Time is wasting and, in Washington state, it’s wasting money. A special session of Washington’s Legislature must be convened to address the state’s enormous budget crisis.

Gov. Jay Inslee’s stubborn refusal to call a special session, as he holds out for more federal relief, will cause more harm than good.

The state is projecting an $8.8 billion revenue shortfall over the next three years. Its general fund is spending down its cash. Even if Congress provides more help, it’s likely to fall far short of the gap. Some new taxes might be necessary, but the Legislature and governor cannot ask people hit hard themselves by the pandemic to pay more unless they do fundamental belt-tightening.

Delaying hard decisions only makes them harder. Even deeper cuts will be required if the state doesn’t trim spending this year.

A persuasive argument for prompt action is made by the nonpartisan Washington Research Council.

Had the Legislature convened in June, it could have addressed the shortfall by cutting spending between 2.9% and 9.4%. If it waits until 2021, cuts will have to be as high as 28.2%, the council estimates.


That makes sense: Reducing spending levels by a dollar this year avoids having to cut two dollars from the biennial budget legislators will start writing in January.

Waiting has real-world impacts. Residents who care about particular programs — such as higher education and early learning — should demand Inslee and the Legislature act soon to prevent deeper cuts.

Recall that three of the Legislature’s four caucuses favored a special session in June. House Democrats and Republicans and Senate Republicans were ready to go, knowing it’s better to cut less today than more tomorrow. But Senate Democratic leadership balked, and Inslee declined.

That decision was influenced by Inslee and Democrats wanting to protect the second of two raises over two years bargained by state employees, which took effect in July. As Washington residents grapple with their own job losses and income effects, halting the raise was an obvious first cut, since it would save nearly $800 million over three years with no decrease in service.

Since June, the state’s budget situation worsened substantially.

Inslee made some trims, including cutting raises for nonunion workers and requiring furloughs, that will save $55 million over the next year. Another $91 million would be saved if state agencies not under his authority take similar steps. He also froze hiring and vetoed $235 million out of nearly $1 billion in new spending approved by the Legislature. But those moves were too small to cover much of the enormous shortfall.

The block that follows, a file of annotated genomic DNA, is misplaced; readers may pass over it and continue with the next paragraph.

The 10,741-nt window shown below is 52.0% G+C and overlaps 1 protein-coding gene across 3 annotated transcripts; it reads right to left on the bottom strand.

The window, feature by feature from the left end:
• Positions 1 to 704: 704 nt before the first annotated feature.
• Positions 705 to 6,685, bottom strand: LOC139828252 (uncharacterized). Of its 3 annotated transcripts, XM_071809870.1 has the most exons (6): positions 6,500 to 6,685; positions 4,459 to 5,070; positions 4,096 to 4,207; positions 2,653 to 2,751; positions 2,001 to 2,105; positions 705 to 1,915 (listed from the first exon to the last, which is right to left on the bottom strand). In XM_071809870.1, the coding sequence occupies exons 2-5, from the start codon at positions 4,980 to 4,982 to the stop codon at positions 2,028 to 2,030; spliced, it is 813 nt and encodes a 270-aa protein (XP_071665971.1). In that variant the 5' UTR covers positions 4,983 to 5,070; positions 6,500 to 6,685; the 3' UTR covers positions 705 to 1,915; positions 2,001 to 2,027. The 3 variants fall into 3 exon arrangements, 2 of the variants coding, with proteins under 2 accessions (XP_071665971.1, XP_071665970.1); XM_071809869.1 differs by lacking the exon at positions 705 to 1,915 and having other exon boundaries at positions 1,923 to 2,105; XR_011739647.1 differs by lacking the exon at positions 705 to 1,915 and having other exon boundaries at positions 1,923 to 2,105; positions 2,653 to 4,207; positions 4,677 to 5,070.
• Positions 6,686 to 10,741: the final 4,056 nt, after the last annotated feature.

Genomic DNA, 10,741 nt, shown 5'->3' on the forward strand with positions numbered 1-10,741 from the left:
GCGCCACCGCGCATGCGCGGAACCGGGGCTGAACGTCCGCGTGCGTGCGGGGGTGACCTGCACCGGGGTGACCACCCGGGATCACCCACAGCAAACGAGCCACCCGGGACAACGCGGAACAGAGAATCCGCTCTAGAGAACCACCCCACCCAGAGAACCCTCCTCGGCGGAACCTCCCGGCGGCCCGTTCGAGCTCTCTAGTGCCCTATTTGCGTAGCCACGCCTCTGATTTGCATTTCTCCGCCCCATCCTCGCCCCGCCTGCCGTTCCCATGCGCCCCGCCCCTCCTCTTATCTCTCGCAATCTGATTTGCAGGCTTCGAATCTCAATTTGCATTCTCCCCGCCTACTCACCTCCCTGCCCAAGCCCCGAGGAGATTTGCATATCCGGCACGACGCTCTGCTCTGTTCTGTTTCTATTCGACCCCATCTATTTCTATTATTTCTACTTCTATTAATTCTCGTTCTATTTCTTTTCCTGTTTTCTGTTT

New urgency is added by the state’s cash situation. If there’s a general-fund deficit projected, state law requires an automatic, across the board spending cut.


After providing legislative staff on July 30 with a spreadsheet showing a deficit, Inslee’s budget office backpedaled. On Aug. 11, it said that was a preliminary, incomplete projection, only looking at a general-fund subsection. Counting other revenues, the overall fund is still in the black, it claims.

Regardless, the situation demands action, even if the governor is reluctant.

One, legislators need to clarify the deficit budgeting law. They should specify how it will be enforced, if the state’s executive isn’t willing.

Two, legislators must convene a special session.

Nobody wants automatic, indiscriminate spending cuts. But the potential of that nuclear option bolsters the argument for convening to trim spending judiciously.

Inslee’s budget chief, Office of Financial Management Director David Schumacher, said the administration is making a policy choice to avoid further cuts now, during the pandemic. He acknowledges that has a price.

“If it requires slightly bigger solutions out over the next couple of biennia, I think that’s a good trade,” Schumacher said.


This board isn’t the only group that disagrees.

Three of the Legislature’s four lead budget writers told this board they favor a special session to start reducing spending.

The fourth, House Appropriations Chair Timm Ormsby, said he’s not opposed but is deferring to Inslee and wants to see what federal relief arrives.

“We’re all waiting to see what the federal government does, every single one of us,” the Spokane Democrat said.

State Sen. John Braun and Rep. Drew Stokesbary, Republicans from Lewis County and Auburn, favor making targeted cuts and policy changes that reduce spending going forward.

Senate Ways and Means Chair Christine Rolfes, a Bainbridge Democrat, said a special session is needed, perhaps in November.

“There’s a benefit to everybody coming together to say ‘here are five things we need to do,’ ” Rolfes said.


Mass unemployment continues. Households and businesses are tightening belts to get through the downturn. State and local governments face a potentially long and difficult recovery.

State leaders must show a good-faith effort to buckle down and address the budget crisis. Failing to do so this year will also undermine any call for new taxes, which Democrats are seeking next year.

Inslee and legislators must show they are prudent and willing to make difficult choices before asking taxpayers — many of whom are struggling — to pay more.

Besides, the lack of decisiveness in Washington, D.C., is always a weak excuse for inaction in Washington state.